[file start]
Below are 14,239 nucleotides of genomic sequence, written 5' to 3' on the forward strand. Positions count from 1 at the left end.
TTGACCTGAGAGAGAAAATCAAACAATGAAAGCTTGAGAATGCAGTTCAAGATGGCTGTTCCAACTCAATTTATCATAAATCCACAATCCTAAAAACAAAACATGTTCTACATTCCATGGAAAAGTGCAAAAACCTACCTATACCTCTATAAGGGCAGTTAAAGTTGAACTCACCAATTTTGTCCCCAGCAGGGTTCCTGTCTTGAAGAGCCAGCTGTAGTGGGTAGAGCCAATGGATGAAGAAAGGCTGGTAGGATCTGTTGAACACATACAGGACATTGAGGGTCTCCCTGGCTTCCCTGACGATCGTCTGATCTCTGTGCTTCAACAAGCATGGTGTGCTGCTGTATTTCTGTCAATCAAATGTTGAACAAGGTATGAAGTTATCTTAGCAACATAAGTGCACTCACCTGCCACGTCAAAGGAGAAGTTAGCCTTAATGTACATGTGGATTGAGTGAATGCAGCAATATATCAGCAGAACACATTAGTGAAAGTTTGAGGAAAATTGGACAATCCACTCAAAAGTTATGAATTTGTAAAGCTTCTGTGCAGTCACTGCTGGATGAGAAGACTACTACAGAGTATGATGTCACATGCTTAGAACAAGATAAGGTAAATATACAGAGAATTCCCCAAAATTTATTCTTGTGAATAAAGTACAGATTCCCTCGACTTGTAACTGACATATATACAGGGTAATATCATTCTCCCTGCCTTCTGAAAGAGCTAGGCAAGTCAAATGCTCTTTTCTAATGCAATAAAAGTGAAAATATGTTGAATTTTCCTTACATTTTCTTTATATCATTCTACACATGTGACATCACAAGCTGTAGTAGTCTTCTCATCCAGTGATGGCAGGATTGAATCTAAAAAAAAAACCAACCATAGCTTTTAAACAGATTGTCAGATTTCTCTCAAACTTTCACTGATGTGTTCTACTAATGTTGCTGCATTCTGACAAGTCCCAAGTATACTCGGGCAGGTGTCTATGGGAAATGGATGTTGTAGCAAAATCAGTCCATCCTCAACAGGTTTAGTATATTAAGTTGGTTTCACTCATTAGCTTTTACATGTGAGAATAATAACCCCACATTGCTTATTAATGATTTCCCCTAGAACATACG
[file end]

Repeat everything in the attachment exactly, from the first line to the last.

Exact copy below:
Below are 14,239 nucleotides of genomic sequence, written 5' to 3' on the forward strand. Positions count from 1 at the left end.
TTGACCTGAGAGAGAAAATCAAACAATGAAAGCTTGAGAATGCAGTTCAAGATGGCTGTTCCAACTCAATTTATCATAAATCCACAATCCTAAAAACAAAACATGTTCTACATTCCATGGAAAAGTGCAAAAACCTACCTATACCTCTATAAGGGCAGTTAAAGTTGAACTCACCAATTTTGTCCCCAGCAGGGTTCCTGTCTTGAAGAGCCAGCTGTAGTGGGTAGAGCCAATGGATGAAGAAAGGCTGGTAGGATCTGTTGAACACATACAGGACATTGAGGGTCTCCCTGGCTTCCCTGACGATCGTCTGATCTCTGTGCTTCAACAAGCATGGTGTGCTGCTGTATTTCTGTCAATCAAATGTTGAACAAGGTATGAAGTTATCTTAGCAACATAAGTGCACTCACCTGCCACGTCAAAGGAGAAGTTAGCCTTAATGTACATGTGGATTGAGTGAATGCAGCAATATATCAGCAGAACACATTAGTGAAAGTTTGAGGAAAATTGGACAATCCACTCAAAAGTTATGAATTTGTAAAGCTTCTGTGCAGTCACTGCTGGATGAGAAGACTACTACAGAGTATGATGTCACATGCTTAGAACAAGATAAGGTAAATATACAGAGAATTCCCCAAAATTTATTCTTGTGAATAAAGTACAGATTCCCTCGACTTGTAACTGACATATATACAGGGTAATATCATTCTCCCTGCCTTCTGAAAGAGCTAGGCAAGTCAAATGCTCTTTTCTAATGCAATAAAAGTGAAAATATGTTGAATTTTCCTTACATTTTCTTTATATCATTCTACACATGTGACATCACAAGCTGTAGTAGTCTTCTCATCCAGTGATGGCAGGATTGAATCTAAAAAAAAAACCAACCATAGCTTTTAAACAGATTGTCAGATTTCTCTCAAACTTTCACTGATGTGTTCTACTAATGTTGCTGCATTCTGACAAGTCCCAAGTATACTCGGGCAGGTGTCTATGGGAAATGGATGTTGTAGCAAAATCAGTCCATCCTCAACAGGTTTAGTATATTAAGTTGGTTTCACTCATTAGCTTTTACATGTGAGAATAATAACCCCACATTGCTTATTAATGATTTCCCCTAGAACATACG